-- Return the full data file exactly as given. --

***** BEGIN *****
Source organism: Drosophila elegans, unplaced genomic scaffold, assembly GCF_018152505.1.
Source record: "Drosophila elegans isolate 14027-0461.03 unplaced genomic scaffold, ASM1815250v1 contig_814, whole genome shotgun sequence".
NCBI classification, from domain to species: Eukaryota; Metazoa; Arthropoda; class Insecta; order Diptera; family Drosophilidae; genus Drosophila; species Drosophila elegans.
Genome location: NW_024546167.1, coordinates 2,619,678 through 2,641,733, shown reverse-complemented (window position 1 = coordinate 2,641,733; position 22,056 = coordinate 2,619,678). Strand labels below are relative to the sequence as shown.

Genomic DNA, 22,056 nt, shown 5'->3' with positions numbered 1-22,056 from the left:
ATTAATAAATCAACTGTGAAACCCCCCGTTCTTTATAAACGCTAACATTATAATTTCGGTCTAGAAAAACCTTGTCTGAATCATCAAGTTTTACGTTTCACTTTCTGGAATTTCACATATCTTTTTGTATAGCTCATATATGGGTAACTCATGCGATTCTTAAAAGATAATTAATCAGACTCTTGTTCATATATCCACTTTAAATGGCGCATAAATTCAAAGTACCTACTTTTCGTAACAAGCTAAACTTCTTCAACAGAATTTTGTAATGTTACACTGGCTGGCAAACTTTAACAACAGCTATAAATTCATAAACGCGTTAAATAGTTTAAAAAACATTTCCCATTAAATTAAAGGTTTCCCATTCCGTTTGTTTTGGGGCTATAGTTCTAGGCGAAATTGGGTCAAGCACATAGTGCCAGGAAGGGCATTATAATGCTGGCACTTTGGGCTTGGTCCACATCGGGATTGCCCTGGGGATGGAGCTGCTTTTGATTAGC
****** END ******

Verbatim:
Source organism: Drosophila elegans, unplaced genomic scaffold, assembly GCF_018152505.1.
Source record: "Drosophila elegans isolate 14027-0461.03 unplaced genomic scaffold, ASM1815250v1 contig_814, whole genome shotgun sequence".
NCBI classification, from domain to species: Eukaryota; Metazoa; Arthropoda; class Insecta; order Diptera; family Drosophilidae; genus Drosophila; species Drosophila elegans.
Genome location: NW_024546167.1, coordinates 2,619,678 through 2,641,733, shown reverse-complemented (window position 1 = coordinate 2,641,733; position 22,056 = coordinate 2,619,678). Strand labels below are relative to the sequence as shown.

Genomic DNA, 22,056 nt, shown 5'->3' with positions numbered 1-22,056 from the left:
ATTAATAAATCAACTGTGAAACCCCCCGTTCTTTATAAACGCTAACATTATAATTTCGGTCTAGAAAAACCTTGTCTGAATCATCAAGTTTTACGTTTCACTTTCTGGAATTTCACATATCTTTTTGTATAGCTCATATATGGGTAACTCATGCGATTCTTAAAAGATAATTAATCAGACTCTTGTTCATATATCCACTTTAAATGGCGCATAAATTCAAAGTACCTACTTTTCGTAACAAGCTAAACTTCTTCAACAGAATTTTGTAATGTTACACTGGCTGGCAAACTTTAACAACAGCTATAAATTCATAAACGCGTTAAATAGTTTAAAAAACATTTCCCATTAAATTAAAGGTTTCCCATTCCGTTTGTTTTGGGGCTATAGTTCTAGGCGAAATTGGGTCAAGCACATAGTGCCAGGAAGGGCATTATAATGCTGGCACTTTGGGCTTGGTCCACATCGGGATTGCCCTGGGGATGGAGCTGCTTTTGATTAGC